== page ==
Winter Season 2020: Here Are A Few Healthy Eating Tips By Dr Meghana Pasi

Cold, flu, cough, bronchitis, asthma, itchy skin, headaches, joint pains, sinusitis and sore throat are commonly experienced during cold weather. 

Tavishi Dogra
Written by: Tavishi DograPublished at: Feb 07, 2020Updated at: Feb 13, 2020
Winter Season 2020: Here Are A Few Healthy Eating Tips By Dr Meghana Pasi

It’s time for a break from the hot humid weather, time for foggy mornings and chilly evenings; time for Adrakwali chai, festivals and wedding season. It is known that our body spends or uses energy for three purposes: continuous functioning of organs, for physical activity during the day and digestion of food we eat. The calories spent is around 10% of one’s daily intake. Values are higher at a relatively high protein, alcohol and fibre intake and lower at a high-fat consumption; which means that a diet rich in proteins and fibre will need more energy for its digestion and thereby our body will burn more calories compared to a high-fat diet.

Further, during winter our core body temperature drops and the body uses more energy to generate heat and keep it warm. This involuntary muscle tensing can increase your metabolic rate two to four times, which stimulates hunger. Winter also brings together several diseases. Hence, our body needs a good immune system to fight against these infections.

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Winter symbolizes food and it would be wiser if we replenish our body with nutritious food rich in all the vital nutrients, to curb hunger, increase metabolism, boost our immunity to ward off ailments and keep our body warm.

What comes to your mind when you think of cold weather?

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Maybe a nice Masala chai or cappuccino, hot parathas, warm soups, a few Makki ki roti(s) and Sarson ka saag, yummy khichadi with ghee, steaming hot rasam rice, munching on til or peanut chikki, some bajra rotla and undhiyu….well the list is neverending and makes you more hungry as you go on!

Also Read: World Anti-Obesity Day 2019: Technology and Poor Lifestyle Lead To Childhood Obesity, Says Dr Rustagi

Let us talk about the benefits of including these foods in our daily diets.

  • Fresh vegetables like carrots, onions, garlic, radish, sweet potatoes, beetroot, and winter greens like palak, methi, sarson, muli, pudina, coriander, are rich in minerals, fibre, beta carotene and antioxidants.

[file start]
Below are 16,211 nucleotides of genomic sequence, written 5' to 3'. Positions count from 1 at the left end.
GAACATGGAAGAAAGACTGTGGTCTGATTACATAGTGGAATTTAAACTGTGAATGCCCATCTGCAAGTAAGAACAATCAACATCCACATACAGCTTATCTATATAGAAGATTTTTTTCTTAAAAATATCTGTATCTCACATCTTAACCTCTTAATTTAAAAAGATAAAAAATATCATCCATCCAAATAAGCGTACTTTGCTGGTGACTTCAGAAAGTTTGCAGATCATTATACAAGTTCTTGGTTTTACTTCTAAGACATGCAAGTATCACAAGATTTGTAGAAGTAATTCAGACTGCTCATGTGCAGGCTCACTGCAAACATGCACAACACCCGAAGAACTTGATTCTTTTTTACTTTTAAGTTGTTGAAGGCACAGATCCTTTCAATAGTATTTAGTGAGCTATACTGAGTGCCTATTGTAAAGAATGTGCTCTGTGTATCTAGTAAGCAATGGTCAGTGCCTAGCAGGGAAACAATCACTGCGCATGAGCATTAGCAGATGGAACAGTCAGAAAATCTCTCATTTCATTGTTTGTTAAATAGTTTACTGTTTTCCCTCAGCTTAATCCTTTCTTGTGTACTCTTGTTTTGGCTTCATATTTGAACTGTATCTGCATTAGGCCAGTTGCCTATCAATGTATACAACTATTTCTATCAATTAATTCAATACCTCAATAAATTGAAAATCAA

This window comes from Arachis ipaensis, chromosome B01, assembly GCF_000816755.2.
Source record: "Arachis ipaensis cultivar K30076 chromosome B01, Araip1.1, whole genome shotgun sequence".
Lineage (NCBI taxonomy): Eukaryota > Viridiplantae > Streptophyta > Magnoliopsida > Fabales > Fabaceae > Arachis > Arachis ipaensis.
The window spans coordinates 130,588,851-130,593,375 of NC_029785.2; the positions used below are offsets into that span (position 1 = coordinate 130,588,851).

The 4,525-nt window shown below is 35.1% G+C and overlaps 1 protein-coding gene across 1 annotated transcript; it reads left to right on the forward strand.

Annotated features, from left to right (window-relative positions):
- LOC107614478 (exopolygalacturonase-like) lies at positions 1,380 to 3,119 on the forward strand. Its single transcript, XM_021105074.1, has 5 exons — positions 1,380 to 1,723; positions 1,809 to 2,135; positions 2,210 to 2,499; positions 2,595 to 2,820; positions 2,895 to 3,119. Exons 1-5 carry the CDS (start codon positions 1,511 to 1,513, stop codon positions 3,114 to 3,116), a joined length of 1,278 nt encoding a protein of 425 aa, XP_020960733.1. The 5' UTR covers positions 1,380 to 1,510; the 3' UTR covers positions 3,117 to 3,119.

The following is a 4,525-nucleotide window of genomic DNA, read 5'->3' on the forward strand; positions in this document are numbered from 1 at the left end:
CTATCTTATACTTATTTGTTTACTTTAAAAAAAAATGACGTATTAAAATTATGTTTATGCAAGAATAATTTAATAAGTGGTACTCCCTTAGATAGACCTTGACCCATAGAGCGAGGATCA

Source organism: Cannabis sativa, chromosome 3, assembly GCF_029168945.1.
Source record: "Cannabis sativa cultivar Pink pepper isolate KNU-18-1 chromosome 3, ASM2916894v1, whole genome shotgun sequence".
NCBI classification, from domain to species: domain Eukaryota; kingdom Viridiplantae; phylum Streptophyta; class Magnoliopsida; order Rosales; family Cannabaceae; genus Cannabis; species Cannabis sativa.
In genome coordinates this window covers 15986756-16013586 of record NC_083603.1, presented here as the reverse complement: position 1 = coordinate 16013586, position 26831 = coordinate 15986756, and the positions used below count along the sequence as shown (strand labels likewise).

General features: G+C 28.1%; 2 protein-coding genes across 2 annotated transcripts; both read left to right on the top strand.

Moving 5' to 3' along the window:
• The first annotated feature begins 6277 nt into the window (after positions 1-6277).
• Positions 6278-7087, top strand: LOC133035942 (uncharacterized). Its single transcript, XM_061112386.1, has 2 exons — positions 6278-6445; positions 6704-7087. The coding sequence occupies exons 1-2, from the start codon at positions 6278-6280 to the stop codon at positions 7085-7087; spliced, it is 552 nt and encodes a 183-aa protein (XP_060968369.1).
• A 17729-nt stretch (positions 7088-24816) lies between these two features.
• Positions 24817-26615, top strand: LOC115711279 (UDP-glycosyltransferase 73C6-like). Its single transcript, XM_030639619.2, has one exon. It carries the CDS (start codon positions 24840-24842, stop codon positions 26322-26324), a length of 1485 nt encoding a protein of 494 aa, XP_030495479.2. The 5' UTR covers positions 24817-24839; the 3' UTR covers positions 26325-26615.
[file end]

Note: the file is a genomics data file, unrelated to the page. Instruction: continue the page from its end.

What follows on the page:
• Have at least 4-5 portions, i.e. 500gms of vegetables every day across your meals (cooked or fresh).
  • Dry fruits/ nuts and oilseeds like sesame, peanuts, almonds, dates, fenugreek seeds are rich in proteins, calcium, fibre and minerals. Til chikki, peanut laddu, dates barfi, methi pak are all foods that boost the immunity and increase metabolism.
  • Have a handful of nuts every day, i.e. 20gm (make it a mid-morning snack)
  • Whole-grain cereals – wheat laddu, bajra rotla, make ki roti, wheat flour sheera etc are made from whole grains, millets and ghee. They provide complex carbs, fibre, minerals and healthy fats.
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  • Go for millets and whole grains as they provide complex carbs; avoid simple carbs like sugar.
  • Pulses/dals/legumes – Dalia chikki, moong dal khichdi, bisibelle rice, lentil soup, moong dal halwa are winter delicacies rich in proteins, fibre and minerals. Proteins help in muscle building, growth and development.
  • Meet your protein requirements of 1gm/kg body weight by including at least 2portions of dals and legumes every day.
  • Spices like black pepper, fenugreek, ajwain and Suva (dill) seeds help in fighting against coughs and flu, stimulating appetite and digestion and increasing blood circulation; fenugreek seeds are beneficial for bone and joint problems whereas, turmeric is a potent anti-microbial immunity builder.

(Dr. Meghana Pasi is a public health nutrition consultant with Arogya World's MyThali program).

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